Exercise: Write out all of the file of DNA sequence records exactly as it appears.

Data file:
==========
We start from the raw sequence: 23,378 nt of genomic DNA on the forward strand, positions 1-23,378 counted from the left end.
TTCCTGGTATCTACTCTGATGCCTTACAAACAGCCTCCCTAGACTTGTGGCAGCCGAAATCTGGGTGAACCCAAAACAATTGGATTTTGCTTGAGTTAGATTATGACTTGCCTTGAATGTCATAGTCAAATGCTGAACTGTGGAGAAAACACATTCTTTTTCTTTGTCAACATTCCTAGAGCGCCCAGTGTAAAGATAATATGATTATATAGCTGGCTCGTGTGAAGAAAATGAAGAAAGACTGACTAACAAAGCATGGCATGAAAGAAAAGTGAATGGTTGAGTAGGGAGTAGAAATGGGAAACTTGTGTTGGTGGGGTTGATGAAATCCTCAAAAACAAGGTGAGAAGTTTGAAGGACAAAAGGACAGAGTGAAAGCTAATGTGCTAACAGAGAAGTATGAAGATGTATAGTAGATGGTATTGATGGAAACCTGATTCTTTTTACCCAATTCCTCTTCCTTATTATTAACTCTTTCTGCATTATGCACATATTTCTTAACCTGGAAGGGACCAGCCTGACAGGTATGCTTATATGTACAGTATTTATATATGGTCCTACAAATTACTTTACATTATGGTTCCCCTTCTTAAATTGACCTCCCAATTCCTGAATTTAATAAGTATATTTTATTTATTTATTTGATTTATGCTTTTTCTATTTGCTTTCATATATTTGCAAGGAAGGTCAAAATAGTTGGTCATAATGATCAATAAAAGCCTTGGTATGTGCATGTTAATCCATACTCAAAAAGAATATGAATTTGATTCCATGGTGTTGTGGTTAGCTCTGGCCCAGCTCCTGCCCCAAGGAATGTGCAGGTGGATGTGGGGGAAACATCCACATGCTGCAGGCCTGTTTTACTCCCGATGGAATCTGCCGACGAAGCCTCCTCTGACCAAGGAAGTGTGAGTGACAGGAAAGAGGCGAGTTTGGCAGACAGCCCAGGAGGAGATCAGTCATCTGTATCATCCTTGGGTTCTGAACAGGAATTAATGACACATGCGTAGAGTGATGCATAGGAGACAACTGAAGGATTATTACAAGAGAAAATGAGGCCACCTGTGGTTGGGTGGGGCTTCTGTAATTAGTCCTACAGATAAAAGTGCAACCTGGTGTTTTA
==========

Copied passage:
We start from the raw sequence: 23,378 nt of genomic DNA on the forward strand, positions 1-23,378 counted from the left end.
TTCCTGGTATCTACTCTGATGCCTTACAAACAGCCTCCCTAGACTTGTGGCAGCCGAAATCTGGGTGAACCCAAAACAATTGGATTTTGCTTGAGTTAGATTATGACTTGCCTTGAATGTCATAGTCAAATGCTGAACTGTGGAGAAAACACATTCTTTTTCTTTGTCAACATTCCTAGAGCGCCCAGTGTAAAGATAATATGATTATATAGCTGGCTCGTGTGAAGAAAATGAAGAAAGACTGACTAACAAAGCATGGCATGAAAGAAAAGTGAATGGTTGAGTAGGGAGTAGAAATGGGAAACTTGTGTTGGTGGGGTTGATGAAATCCTCAAAAACAAGGTGAGAAGTTTGAAGGACAAAAGGACAGAGTGAAAGCTAATGTGCTAACAGAGAAGTATGAAGATGTATAGTAGATGGTATTGATGGAAACCTGATTCTTTTTACCCAATTCCTCTTCCTTATTATTAACTCTTTCTGCATTATGCACATATTTCTTAACCTGGAAGGGACCAGCCTGACAGGTATGCTTATATGTACAGTATTTATATATGGTCCTACAAATTACTTTACATTATGGTTCCCCTTCTTAAATTGACCTCCCAATTCCTGAATTTAATAAGTATATTTTATTTATTTATTTGATTTATGCTTTTTCTATTTGCTTTCATATATTTGCAAGGAAGGTCAAAATAGTTGGTCATAATGATCAATAAAAGCCTTGGTATGTGCATGTTAATCCATACTCAAAAAGAATATGAATTTGATTCCATGGTGTTGTGGTTAGCTCTGGCCCAGCTCCTGCCCCAAGGAATGTGCAGGTGGATGTGGGGGAAACATCCACATGCTGCAGGCCTGTTTTACTCCCGATGGAATCTGCCGACGAAGCCTCCTCTGACCAAGGAAGTGTGAGTGACAGGAAAGAGGCGAGTTTGGCAGACAGCCCAGGAGGAGATCAGTCATCTGTATCATCCTTGGGTTCTGAACAGGAATTAATGACACATGCGTAGAGTGATGCATAGGAGACAACTGAAGGATTATTACAAGAGAAAATGAGGCCACCTGTGGTTGGGTGGGGCTTCTGTAATTAGTCCTACAGATAAAAGTGCAACCTGGTGTTTTA